While SJP’s shares reached an all-time high at the start of last year as customers ploughed in savings accumulated during pandemic lockdowns, they lost ground as that effect waned. Net inflows in the six months to the end of June dropped 38 per cent year-on-year.

The sell-off in recent weeks has left the shares trading near three-year lows.

Croft told analysts in July that “the backdrop for UK consumers and savers has been challenging” but that “the need for advice isn’t going away . . . it’s only growing stronger”.

Line chart of Number of advisers showing SJP’s network has grown steadily

“What we hear time and time again from our clients is that the relationship-based, face-to-face service they receive from St James’s Place provides value for money.”

Costs are only part of the equation for clients, said Mike Barrett, director at the Lang Cat consultancy. “It is about the trust and the relationship and the peace of mind,” Barrett said. “That’s what [SJP] is good at.”

SJP boasts a high retention rate, which stood at 95.6 per cent in the first half of the year. Consultants said exit charges put customers off leaving, however.

Clients are subject to exit fees starting at 1 per cent, which in some cases can be applicable for the first 11 years. Total charges can be as high as 7.5 per cent if customers withdraw their money in the first year.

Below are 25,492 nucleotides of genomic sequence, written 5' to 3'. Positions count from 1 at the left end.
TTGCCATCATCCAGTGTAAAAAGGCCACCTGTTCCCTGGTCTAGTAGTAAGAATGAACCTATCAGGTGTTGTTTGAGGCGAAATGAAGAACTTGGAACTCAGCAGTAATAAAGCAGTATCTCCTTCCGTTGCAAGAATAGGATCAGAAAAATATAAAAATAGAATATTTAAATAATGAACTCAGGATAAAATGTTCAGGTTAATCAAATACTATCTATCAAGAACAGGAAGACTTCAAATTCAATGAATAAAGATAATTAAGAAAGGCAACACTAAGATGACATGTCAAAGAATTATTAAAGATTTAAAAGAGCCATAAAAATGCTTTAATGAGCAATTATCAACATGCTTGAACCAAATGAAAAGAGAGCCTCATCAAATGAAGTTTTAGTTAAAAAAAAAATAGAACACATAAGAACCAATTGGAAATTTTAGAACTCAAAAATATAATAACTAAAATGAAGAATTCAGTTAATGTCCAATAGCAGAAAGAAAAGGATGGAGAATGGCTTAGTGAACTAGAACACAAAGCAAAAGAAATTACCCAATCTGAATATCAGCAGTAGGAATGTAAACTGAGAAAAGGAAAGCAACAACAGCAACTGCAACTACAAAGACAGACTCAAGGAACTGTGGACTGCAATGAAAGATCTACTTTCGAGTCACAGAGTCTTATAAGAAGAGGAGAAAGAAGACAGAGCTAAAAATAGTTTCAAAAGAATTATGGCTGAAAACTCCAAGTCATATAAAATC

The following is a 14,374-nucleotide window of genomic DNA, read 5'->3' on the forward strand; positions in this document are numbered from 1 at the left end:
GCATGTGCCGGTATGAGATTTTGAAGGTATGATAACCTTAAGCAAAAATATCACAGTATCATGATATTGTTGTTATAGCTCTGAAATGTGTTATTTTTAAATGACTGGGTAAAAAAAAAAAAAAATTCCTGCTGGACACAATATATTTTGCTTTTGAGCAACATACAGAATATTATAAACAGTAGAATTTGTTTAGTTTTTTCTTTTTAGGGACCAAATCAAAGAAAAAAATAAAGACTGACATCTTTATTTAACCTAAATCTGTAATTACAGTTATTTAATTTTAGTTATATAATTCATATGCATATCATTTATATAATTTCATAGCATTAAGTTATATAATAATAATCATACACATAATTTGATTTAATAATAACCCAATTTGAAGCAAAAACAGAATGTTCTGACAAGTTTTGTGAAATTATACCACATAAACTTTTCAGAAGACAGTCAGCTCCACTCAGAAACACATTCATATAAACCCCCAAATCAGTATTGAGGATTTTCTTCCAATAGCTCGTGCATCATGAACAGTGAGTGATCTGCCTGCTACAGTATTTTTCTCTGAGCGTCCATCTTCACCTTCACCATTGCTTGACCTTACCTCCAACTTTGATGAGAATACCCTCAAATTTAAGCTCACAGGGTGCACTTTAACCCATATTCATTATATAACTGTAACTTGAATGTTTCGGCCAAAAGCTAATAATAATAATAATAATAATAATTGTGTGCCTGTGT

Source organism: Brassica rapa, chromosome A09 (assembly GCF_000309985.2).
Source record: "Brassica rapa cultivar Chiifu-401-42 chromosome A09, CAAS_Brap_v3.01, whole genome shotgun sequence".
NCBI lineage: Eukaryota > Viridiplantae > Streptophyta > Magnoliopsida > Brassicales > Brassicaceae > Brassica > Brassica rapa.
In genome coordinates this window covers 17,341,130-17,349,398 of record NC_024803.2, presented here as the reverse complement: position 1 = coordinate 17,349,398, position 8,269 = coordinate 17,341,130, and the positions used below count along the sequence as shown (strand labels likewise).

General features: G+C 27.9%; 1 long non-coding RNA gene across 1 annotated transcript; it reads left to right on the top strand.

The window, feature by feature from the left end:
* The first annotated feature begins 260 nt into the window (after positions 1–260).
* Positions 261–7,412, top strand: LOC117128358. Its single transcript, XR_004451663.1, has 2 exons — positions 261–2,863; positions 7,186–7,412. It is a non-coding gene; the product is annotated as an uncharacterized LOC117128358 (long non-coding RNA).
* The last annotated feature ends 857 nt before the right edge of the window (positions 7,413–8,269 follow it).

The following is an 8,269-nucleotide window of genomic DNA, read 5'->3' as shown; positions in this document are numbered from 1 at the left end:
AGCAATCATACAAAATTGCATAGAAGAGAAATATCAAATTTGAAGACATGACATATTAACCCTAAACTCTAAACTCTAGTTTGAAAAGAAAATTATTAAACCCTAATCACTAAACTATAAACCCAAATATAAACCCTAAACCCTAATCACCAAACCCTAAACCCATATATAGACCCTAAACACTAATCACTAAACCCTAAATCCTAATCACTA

Most SJP clients were “unaware” of “poor long-term performance and high charges”, fund researchers at Yodelar said in a report in March. “Those that are aware are often tied in.”

The former SJP adviser said it was “unbelievable” that the FCA has not yet forced the company to remove the exit fees.

“The client is locked into SJP, [with] an underperforming and expensive fund range whether they like it or not.”

The FCA declined to comment on SJP’s fees. The regulator said that generally, financial products must “provide fair value”.

The company said “feedback has been they [clients] understand the early withdrawal charge”. Croft added exit fees were justified given that the company manages long-term investments that are not intended to be redeemed early.

But while strengthening asset prices in the aftermath of the financial crisis made SJP clients willing to stomach the fees, some analysts warned they could be less likely to do so if they see persistent declines in portfolio values.

Yearsley at Fairview Investing said: “Now that [they’re in] tougher markets, those conversations are going to be harder.”

Additional reporting by Laura Noonan